Modifying my Regency Gown Pattern is extremely simple. I’ve shown in my Diary of a Dress how to add a train, make an overskirt and add other fancy embellishments to a ballgown. The purpose of this section is to demonstrate how the bodice can easily be changed to button up the front rather than down the back (especially nice for nursing mothers!). I’ll also include instructions on how to modify the skirt front for expectant moms.

Regency clothing is very appropriate and comfortable during pregnancy–and so much prettier than a lot of the extremely casual maternity clothing you find off the rack today. The dress used in the illustrations below is one I made for myself after the birth of my third child. But button-front bodices aren’t just for nursing moms. They are beautiful and authentic and fun to make when you want to do something different. You’ll also see that I combined the undersleeve and short sleeve pattern pieces to make a different type of long sleeve. There really is no limit to the number of unique and pretty modifications you can make to my basic pattern. Just turn on your imagination and get to work!


Pattern Layout:

In order to make your bodice open in the front, you will not place the bodice front pattern piece on the fold. Instead, you will place it one inch from the selvedge. This gives you enough room for the seam allowance and the front overlap. And, of course, you need to place the bodice back piece on the fold, since it won’t open now. However, you must lay the bodice back piece on the material so that one inch of the center back hangs off the fold (eliminating the material originally needed for the back overlap). In the illustration at right, you can see the suggested pattern layout for all of the bodice pieces and the sleeves (the dress I made included the short sleeve with an attached undersleeve, as you will see below).

Here are close-ups of the bodice front and bodice back layouts, showing how the bodice front is given extra material at the selvedge and how the bodice back piece hangs off the fold by one inch. (Note: if you are over a size “D” bra, I recommend adding 1 5/8″ to the front for overlap.) You will also see that I raised the back neckline, since I want to use this dress as a daygown in Fall and Winter.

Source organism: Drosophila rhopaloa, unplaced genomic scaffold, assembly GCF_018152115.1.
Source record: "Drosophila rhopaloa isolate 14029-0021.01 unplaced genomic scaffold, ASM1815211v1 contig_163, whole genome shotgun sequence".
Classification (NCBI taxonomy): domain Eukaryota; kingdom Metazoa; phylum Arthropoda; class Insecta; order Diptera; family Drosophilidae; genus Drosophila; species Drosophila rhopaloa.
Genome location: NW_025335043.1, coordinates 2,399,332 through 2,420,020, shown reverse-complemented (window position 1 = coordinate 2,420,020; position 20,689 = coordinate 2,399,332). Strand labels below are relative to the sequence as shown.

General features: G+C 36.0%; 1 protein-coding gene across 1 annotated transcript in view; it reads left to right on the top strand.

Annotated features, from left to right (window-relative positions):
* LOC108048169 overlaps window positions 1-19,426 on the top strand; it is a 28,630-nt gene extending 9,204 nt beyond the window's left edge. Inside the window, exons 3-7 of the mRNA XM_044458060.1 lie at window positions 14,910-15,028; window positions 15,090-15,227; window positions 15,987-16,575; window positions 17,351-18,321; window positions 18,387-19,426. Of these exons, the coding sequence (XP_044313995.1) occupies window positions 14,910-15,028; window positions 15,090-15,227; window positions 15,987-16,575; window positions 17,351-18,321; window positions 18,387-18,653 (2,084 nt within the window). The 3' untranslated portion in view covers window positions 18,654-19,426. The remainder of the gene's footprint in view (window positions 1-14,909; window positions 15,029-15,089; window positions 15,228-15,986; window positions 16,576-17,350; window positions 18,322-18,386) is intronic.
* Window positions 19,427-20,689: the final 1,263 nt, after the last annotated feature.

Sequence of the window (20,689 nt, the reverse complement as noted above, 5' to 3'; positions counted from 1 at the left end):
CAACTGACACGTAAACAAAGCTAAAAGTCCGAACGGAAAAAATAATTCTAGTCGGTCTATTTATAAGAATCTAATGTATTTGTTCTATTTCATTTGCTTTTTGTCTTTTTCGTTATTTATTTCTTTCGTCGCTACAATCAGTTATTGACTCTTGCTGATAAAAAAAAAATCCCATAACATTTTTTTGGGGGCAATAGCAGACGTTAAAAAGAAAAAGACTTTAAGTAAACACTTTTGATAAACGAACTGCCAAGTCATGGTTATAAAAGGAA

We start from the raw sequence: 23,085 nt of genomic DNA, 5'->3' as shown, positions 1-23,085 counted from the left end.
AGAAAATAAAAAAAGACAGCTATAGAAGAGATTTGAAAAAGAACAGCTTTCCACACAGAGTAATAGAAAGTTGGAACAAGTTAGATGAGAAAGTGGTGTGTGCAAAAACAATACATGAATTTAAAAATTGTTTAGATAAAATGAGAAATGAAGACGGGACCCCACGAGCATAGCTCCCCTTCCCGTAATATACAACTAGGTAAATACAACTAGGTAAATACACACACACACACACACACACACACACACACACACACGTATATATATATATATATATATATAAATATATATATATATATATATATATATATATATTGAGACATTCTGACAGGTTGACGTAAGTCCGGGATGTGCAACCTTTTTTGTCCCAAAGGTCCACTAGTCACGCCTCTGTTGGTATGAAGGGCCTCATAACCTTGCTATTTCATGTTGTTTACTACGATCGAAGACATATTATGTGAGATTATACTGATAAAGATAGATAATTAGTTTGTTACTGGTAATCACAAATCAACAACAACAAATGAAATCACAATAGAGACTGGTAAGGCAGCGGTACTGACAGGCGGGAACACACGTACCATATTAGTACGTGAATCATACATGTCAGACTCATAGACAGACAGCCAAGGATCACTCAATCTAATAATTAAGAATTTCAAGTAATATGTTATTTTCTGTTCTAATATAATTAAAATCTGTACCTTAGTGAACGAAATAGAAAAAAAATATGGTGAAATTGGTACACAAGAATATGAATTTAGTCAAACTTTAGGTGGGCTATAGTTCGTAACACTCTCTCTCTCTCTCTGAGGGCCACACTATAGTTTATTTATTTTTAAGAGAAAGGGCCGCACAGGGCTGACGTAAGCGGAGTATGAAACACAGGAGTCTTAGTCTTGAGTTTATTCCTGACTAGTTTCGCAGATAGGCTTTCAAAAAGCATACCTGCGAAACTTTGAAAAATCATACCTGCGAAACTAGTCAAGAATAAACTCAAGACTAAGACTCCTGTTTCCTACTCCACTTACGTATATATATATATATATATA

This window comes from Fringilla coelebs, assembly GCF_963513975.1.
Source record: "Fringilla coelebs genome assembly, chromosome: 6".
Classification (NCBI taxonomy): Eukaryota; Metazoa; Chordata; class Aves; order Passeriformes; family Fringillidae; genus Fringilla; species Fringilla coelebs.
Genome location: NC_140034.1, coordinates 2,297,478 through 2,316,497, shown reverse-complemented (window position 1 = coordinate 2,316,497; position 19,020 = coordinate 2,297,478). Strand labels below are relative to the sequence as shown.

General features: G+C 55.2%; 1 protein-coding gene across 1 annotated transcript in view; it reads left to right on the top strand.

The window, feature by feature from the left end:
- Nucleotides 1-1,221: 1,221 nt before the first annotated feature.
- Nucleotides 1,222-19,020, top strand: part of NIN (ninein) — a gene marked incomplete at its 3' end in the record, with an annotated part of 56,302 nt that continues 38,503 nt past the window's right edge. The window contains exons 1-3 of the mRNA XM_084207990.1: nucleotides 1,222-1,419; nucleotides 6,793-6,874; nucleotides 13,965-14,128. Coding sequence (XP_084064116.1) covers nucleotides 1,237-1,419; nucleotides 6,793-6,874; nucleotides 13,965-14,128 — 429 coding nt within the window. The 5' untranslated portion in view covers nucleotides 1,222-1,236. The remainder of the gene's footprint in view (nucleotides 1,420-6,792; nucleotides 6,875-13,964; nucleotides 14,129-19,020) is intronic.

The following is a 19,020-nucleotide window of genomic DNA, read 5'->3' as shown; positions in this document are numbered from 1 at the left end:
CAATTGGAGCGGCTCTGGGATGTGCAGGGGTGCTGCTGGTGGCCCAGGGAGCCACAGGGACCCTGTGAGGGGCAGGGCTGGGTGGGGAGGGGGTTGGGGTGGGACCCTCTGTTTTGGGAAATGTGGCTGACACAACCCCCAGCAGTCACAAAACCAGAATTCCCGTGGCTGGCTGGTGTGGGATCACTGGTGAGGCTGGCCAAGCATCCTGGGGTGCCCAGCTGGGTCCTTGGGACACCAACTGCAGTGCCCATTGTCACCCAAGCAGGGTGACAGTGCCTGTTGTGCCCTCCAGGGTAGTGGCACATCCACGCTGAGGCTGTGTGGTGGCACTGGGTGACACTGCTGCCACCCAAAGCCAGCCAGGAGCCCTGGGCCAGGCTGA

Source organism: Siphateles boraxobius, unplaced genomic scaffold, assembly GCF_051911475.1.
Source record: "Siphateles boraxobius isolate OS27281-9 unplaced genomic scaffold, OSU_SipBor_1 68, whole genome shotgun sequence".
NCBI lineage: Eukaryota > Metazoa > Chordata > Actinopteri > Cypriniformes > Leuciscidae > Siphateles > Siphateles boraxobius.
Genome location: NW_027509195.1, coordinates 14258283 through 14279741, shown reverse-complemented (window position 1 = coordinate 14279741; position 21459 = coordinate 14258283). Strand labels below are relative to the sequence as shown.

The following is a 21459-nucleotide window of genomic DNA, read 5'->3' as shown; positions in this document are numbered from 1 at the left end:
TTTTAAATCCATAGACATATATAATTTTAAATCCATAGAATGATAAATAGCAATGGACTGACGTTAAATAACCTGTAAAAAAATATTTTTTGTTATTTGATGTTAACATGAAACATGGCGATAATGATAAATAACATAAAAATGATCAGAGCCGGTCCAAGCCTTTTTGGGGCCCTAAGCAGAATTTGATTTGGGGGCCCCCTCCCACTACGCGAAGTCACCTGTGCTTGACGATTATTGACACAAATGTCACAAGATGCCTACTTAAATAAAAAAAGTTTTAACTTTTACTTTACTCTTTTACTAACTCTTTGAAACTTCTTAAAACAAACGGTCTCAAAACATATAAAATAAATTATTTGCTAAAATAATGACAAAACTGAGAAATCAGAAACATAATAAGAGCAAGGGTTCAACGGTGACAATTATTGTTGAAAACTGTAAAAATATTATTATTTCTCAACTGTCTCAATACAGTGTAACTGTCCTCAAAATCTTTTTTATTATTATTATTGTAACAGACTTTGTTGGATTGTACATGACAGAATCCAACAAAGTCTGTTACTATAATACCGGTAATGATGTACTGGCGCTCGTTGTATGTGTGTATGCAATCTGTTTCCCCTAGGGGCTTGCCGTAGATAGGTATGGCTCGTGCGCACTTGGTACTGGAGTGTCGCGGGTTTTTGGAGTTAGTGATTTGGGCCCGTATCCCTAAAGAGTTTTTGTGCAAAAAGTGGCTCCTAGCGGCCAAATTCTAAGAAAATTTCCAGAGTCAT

Cutting the Lining: I find it easier to cut out the lining by laying my newly cut bodice pieces on the lining fabric. You don’t need pins to hold the fabric in place, and all the alterations you’ve made to the bodice pieces don’t have to be repeated when you cut out the lining. Just a simple trick, but it does save time!


Notes on the Skirt

When you cut out your skirt back, you will still cut it on the fold, but do not cut the placket opening down the back! Instead, you will cut the placket in the skirt front. With the opening in front, there is more of a tendency for the placket to “pop” open unexpectedly when you sit down, so I recommend fastening the placket closed with hooks and eyes or snaps. You can also run the front button closure right down the placket if you like. This makes for a different look, although I prefer the plain placket so that it doesn’t draw attention to itself.


Altering the Sleeves

One nice way to make a long sleeve is to attach the undersleeve to the short sleeve. This makes for a long sleeve with a fuller top (like those seen in the 18-teens and 1820s). I like to put piping between the two sleeve pieces to make a teensy little bit of a sleeveband. You can leave it out, but I think it makes for a nicely tailored look. In the images below, you will see how I attached the piping to the top of the undersleeve. After trimming away the excess piping from the undersleeve, I pulled out just a bit of the piping cord from each end and trimmed it off. This makes each end of the piping casing flat so that it is easier to sew over when you stitch the long sleeve seam. (If you omit this step, your presser foot will have to climb over two bulging pieces of piping in the seam allowance.) Once the piping was in place and trimmed, I pinned the short sleeve to the undersleeve and pulled up the gathering stitches to fit. After stitching the short sleeve in place (using the zipper foot, since I was following the line of the piping beneath), I pressed the sleeve.